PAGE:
home  |  store locator  |  contact us 


Customer Support  |  Fish, Coral, Critters  |  Tanks & Supplies  |  Ponds

 Tips & Tricks











Moving Your Aquarium
Always support the bottom of the aquarium when moving to prevent cracks and leaks.  Never lift an aquarium with sand or water still inside.


Aquarium Set-up

Proper set-up ensures a healthy tank environment for years to come.

  1. Advice & Education

  2. Choosing a tank location

  3. Cleaning the aquarium

  4. Adding gravel & decorations

  5. Adding water

  6. Adding Filters

  7. Adding Heater

  8. Adding Lights

  9. Adding Fish

  10. Water testing

  11. Feeding your fish


1.  Advice & Education

It is important as you setup, maintain and enjoy your aquarium that you have a source for information on this hobby. Ask Adam's to supply you with the information and products needed to keep your aquarium at its best. Make sure that you ask questions and use us learn how to best care for your fish. It will also benefit you to purchase a reference book about fish keeping. We have a large selection of books in stock to help you research your new hobby.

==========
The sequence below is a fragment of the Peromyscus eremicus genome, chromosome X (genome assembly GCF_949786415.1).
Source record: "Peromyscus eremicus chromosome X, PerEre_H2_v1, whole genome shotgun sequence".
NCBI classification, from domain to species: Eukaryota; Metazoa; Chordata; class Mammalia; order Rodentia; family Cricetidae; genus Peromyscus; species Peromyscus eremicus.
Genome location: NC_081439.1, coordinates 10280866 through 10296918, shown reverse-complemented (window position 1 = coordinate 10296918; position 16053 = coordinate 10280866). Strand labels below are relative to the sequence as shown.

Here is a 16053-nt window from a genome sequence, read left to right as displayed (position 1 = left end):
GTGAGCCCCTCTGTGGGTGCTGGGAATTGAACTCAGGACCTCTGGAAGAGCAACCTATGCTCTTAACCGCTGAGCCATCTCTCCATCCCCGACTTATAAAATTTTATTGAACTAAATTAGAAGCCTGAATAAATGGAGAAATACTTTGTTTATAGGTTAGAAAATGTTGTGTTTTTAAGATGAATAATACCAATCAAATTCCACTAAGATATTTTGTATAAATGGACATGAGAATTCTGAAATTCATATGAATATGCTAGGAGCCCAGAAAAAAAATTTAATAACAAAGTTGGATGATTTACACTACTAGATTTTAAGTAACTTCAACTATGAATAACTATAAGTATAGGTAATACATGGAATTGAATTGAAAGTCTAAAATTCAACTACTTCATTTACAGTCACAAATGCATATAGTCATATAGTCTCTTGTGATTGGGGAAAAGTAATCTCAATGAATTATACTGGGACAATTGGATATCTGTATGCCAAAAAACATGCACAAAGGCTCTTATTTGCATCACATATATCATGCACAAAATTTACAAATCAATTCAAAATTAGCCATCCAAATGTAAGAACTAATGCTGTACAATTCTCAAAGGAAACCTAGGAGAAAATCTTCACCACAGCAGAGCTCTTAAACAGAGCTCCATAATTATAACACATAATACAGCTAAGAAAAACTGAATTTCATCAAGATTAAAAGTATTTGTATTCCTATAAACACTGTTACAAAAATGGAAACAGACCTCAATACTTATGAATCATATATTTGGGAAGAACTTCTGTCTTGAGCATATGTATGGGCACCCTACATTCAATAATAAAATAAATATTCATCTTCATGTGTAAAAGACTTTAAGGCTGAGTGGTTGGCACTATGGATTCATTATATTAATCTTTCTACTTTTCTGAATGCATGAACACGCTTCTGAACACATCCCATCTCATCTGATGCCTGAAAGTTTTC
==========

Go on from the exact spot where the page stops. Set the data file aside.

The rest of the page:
2.  Choosing a tank location

Consider location carefully, once your tank is full it can't be moved.  The aquarium should be placed on an appropriate size aquarium stand or a sturdy surface that can easily support the weight of the full aquarium (example, a 20 gallon aquarium full weighs about 200 pounds).

Do not place the aquarium in direct sunlight. Direct and indirect sunlight will result in excess algae growth making your aquarium unsightly and unhealthy. Drafty areas should be avoided because you need to maintain a consistent temperature to keep fish/coral/critters healthy.

3.  Cleaning the aquarium

Clean your new aquarium before starting your setup. Wipe the inside and outside with a water-dampened paper towel. Make sure that no cleaners, detergents or chemicals of any type are used.  Never use glass cleaning products because they contain ammonia which is bad for fish/corals.  Glass cleaners with ammonia will also discolor acrylic aquariums.


4.  Adding gravel & decorations

Gravel is necessary to anchor live or artificial decorations and plants in your aquarium. It also helps to create a natural environment for your tank inhabitants. We stock many types of gravels for fresh and saltwater systems.